Warren Higgs has suffered multiple strokes and aneurysms due to his condition, he told Citizen Free Press.

According to a GoFundMe page, he had a severe stroke 15 years ago due to ERP. That incident was followed by six other strokes.

“It’s horrible, it’s a nasty, nasty disease,” he said, adding that his kidneys were now so big that he couldn’t breathe properly because “they are crushing my lungs.”

The 54-year-old said that ERP causes cysts to grow in his kidneys. In some cases, the disease can reduce kidney function.

Higgs kidney function has been maintained but the organs have grown significantly.

His doctors don’t know the exact weight of his kidneys, but they estimate that they weigh between 30 and 40 kg each.

Higgs told Citizen Free Press that a surgeon said his kidneys were larger than those of the current record holder for the largest kidneys in the world.

In 2017, the Guinness Record said a man in Dubai who had a 4.25kg kidney removed was the record holder.

Two years later, Citizen Free Press reported that surgeons successfully removed a kidney weighing 7.4 kg from a patient in India.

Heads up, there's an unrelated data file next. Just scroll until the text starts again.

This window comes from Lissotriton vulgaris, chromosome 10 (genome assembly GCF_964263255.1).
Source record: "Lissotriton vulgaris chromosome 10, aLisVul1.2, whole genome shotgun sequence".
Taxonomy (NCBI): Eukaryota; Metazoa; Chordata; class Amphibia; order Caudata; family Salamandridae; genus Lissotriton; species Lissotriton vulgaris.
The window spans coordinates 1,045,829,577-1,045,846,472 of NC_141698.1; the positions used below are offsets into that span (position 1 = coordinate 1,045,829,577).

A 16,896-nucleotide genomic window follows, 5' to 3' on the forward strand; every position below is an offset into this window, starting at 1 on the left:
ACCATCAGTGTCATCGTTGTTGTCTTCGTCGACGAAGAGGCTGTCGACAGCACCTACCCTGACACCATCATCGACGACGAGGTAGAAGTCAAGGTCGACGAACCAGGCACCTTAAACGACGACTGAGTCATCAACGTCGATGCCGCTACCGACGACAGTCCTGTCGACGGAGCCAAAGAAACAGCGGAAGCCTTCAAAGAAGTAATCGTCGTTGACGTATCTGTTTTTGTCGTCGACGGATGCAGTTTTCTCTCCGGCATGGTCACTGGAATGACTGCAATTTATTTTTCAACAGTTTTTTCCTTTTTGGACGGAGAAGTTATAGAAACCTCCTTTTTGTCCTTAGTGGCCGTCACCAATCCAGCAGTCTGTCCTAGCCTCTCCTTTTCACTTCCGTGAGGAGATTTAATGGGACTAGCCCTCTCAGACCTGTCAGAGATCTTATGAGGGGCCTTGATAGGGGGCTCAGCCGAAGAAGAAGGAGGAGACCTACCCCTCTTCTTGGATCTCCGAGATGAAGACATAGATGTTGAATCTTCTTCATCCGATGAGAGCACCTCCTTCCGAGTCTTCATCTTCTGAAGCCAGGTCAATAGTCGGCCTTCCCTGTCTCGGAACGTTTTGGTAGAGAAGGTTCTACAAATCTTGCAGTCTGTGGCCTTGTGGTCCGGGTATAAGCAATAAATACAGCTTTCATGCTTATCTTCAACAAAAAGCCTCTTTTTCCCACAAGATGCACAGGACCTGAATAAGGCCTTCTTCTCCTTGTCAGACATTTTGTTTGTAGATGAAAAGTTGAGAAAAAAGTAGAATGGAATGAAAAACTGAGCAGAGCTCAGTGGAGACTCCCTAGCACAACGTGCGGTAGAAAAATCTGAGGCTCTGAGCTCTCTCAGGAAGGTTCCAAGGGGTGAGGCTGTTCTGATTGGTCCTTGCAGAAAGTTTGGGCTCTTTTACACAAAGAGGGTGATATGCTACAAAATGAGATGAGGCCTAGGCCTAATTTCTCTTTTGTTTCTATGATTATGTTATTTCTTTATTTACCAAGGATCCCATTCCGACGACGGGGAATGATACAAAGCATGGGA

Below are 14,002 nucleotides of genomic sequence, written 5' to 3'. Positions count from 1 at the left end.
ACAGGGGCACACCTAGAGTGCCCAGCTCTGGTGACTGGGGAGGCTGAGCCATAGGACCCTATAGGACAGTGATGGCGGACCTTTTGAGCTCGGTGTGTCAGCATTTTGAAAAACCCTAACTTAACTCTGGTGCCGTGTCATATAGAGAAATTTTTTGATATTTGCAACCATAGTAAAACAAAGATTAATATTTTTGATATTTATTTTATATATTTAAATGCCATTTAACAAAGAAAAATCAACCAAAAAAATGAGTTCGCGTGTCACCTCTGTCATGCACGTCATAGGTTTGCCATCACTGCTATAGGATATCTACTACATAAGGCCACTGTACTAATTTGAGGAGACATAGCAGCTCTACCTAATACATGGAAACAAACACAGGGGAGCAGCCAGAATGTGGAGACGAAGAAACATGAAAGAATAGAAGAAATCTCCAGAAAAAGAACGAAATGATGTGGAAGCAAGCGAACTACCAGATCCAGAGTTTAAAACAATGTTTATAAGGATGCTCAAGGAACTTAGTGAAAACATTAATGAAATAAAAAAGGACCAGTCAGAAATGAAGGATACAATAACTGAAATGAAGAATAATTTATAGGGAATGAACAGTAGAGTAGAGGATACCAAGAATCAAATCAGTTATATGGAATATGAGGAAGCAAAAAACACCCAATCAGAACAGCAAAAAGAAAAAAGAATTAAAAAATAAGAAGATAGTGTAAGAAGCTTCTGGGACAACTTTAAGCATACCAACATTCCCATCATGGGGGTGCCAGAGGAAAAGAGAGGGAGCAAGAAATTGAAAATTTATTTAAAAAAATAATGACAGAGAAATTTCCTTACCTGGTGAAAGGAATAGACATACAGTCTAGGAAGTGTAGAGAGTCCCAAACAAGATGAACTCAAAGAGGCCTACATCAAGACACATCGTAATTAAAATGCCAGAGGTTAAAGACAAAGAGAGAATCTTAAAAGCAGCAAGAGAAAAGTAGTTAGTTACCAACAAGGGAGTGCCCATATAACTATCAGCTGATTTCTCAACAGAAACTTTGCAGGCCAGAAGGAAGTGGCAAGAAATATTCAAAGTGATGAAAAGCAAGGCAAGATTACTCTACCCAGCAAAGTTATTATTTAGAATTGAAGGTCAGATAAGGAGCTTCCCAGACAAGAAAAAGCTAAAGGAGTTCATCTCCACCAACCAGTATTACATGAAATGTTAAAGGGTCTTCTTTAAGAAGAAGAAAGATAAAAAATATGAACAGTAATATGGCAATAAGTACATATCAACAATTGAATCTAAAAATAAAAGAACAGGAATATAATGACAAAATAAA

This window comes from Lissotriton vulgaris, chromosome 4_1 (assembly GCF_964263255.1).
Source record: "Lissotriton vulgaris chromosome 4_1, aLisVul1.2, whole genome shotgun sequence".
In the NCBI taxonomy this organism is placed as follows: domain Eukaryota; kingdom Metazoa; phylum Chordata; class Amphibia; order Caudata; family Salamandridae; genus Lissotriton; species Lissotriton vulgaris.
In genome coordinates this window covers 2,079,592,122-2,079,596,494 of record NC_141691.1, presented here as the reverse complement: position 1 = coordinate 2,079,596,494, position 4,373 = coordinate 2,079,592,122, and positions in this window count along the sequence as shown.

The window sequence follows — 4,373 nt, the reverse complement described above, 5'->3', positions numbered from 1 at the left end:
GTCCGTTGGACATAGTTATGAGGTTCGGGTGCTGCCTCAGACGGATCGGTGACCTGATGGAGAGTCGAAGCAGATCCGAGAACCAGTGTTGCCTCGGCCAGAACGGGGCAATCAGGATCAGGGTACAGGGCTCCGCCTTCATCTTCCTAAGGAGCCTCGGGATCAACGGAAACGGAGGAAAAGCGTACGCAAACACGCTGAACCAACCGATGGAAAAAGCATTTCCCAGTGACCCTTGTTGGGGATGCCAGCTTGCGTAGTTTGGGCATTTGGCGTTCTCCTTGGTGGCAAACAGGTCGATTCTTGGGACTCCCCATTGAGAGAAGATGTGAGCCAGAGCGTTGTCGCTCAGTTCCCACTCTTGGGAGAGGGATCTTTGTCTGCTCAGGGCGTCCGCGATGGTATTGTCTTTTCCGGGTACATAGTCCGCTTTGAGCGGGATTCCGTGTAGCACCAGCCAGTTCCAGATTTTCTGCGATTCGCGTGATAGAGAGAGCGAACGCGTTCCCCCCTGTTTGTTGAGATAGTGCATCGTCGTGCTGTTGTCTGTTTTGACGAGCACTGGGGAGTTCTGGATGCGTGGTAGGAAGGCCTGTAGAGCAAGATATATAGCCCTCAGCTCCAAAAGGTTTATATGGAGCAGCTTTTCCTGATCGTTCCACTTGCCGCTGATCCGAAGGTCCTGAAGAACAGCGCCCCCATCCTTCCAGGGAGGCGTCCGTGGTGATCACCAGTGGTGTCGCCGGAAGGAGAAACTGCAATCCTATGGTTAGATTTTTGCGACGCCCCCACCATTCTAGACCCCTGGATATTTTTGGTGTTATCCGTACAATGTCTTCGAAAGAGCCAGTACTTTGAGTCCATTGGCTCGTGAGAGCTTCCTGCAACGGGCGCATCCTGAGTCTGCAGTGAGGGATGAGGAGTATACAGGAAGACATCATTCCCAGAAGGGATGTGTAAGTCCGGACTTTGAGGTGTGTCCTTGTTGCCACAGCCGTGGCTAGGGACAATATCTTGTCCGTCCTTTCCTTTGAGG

“It is stealing life slowly,” Higgs said of his illness.

Serious surgery

Higgs said he used to ride a bike and participate in triathlons, but is now unable to do so due to his condition. He is scheduled to undergo major surgery on July 12 to remove both kidneys.

“It’s a great operation,” he told Citizen Free Press, adding, “It’s really risky.”

Higgs will have to start dialysis after the operation and will likely need three or four surgeries after the first procedure.

He hopes to donate one kidney for research and take the other home as a souvenir in a glass jar. “I want to have some kind of life again,” he said.

Higgs is a beloved figure within his community in Windsor, where many people are contributing to a fundraiser to help him recover.

The fundraiser was organized by the Windsor Cars taxi company and the Driven Forward charity and the money raised will go towards a specially modified electric tricycle.

“It will help me regain my fitness,” Higgs said. “Then I can hopefully come back to life.”

The 54-year-old man particularly misses participating in sports with his 19-year-old son Sebastian.

Higgs had planned to participate in a Spartan Race, a major obstacle course, before falling ill.

“I’d like to go back, ride my bike, and do one of those Steeplechase with my son,” he said.

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